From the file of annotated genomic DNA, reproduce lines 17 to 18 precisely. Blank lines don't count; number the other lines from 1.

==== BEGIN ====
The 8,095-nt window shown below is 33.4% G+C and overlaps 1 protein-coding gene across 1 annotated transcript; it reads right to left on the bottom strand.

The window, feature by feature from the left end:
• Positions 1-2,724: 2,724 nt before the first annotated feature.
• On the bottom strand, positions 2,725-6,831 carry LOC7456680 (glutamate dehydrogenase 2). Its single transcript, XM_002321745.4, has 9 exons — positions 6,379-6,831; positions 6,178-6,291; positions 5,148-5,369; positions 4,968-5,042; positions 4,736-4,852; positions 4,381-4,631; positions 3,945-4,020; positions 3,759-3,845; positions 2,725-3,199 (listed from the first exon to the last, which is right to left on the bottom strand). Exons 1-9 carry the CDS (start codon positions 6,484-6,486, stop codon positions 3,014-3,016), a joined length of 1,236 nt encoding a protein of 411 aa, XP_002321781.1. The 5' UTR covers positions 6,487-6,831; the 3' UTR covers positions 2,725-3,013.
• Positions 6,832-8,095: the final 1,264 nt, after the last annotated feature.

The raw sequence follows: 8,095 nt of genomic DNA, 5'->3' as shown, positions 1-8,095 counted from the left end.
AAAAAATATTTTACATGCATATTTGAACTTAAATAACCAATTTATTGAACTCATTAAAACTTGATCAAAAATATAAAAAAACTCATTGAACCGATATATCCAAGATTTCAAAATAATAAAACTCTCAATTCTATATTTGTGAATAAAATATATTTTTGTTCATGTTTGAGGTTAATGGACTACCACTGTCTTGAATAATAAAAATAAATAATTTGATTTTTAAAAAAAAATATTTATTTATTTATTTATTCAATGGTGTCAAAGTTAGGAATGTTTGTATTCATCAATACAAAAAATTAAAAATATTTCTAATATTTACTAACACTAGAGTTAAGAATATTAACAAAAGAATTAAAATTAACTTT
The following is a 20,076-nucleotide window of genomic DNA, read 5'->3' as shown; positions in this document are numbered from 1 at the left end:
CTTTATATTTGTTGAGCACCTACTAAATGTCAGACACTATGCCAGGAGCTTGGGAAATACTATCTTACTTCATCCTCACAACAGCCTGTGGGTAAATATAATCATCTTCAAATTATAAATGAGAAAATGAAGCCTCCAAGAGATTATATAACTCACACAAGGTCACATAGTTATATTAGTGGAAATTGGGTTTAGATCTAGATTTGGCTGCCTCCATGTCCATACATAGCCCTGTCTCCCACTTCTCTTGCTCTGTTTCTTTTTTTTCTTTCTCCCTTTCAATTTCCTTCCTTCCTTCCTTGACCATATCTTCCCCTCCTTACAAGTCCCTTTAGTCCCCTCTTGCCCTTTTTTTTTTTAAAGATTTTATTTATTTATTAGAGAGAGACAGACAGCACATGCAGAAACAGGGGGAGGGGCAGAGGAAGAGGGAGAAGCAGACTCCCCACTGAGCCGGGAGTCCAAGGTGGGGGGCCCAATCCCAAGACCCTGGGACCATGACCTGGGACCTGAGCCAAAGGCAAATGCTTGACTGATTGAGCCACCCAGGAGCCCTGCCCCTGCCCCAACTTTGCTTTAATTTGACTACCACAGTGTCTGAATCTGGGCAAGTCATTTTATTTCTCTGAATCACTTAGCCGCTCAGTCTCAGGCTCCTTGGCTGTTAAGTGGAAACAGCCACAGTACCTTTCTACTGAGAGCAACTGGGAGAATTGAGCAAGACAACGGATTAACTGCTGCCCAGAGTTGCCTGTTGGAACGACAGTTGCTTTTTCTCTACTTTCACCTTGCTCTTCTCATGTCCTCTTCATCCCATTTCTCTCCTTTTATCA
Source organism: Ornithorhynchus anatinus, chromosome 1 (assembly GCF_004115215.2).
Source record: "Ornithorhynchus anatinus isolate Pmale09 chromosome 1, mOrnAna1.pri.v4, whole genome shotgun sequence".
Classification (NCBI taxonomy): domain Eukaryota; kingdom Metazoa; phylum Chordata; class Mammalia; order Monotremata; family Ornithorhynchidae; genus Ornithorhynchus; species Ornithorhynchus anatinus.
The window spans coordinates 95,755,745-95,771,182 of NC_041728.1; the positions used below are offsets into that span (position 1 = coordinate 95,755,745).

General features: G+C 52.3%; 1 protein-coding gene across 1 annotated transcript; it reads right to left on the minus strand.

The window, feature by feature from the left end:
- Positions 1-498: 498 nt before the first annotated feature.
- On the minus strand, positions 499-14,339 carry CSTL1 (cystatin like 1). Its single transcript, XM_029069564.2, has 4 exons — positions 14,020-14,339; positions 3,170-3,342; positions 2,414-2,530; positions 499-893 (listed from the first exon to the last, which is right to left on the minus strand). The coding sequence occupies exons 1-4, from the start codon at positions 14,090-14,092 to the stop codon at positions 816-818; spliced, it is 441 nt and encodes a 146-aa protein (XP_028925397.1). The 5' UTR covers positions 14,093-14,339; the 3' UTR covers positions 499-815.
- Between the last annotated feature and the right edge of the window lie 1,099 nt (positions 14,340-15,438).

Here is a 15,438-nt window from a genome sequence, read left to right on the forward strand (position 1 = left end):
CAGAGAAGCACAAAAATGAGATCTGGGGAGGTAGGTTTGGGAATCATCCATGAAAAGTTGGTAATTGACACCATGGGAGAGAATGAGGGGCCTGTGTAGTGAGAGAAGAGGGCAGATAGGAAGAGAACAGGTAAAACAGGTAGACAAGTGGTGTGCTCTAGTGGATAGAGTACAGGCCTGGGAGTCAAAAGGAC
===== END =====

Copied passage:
- On the minus strand, positions 499-14,339 carry CSTL1 (cystatin like 1). Its single transcript, XM_029069564.2, has 4 exons — positions 14,020-14,339; positions 3,170-3,342; positions 2,414-2,530; positions 499-893 (listed from the first exon to the last, which is right to left on the minus strand). The coding sequence occupies exons 1-4, from the start codon at positions 14,090-14,092 to the stop codon at positions 816-818; spliced, it is 441 nt and encodes a 146-aa protein (XP_028925397.1). The 5' UTR covers positions 14,093-14,339; the 3' UTR covers positions 499-815.
- Between the last annotated feature and the right edge of the window lie 1,099 nt (positions 14,340-15,438).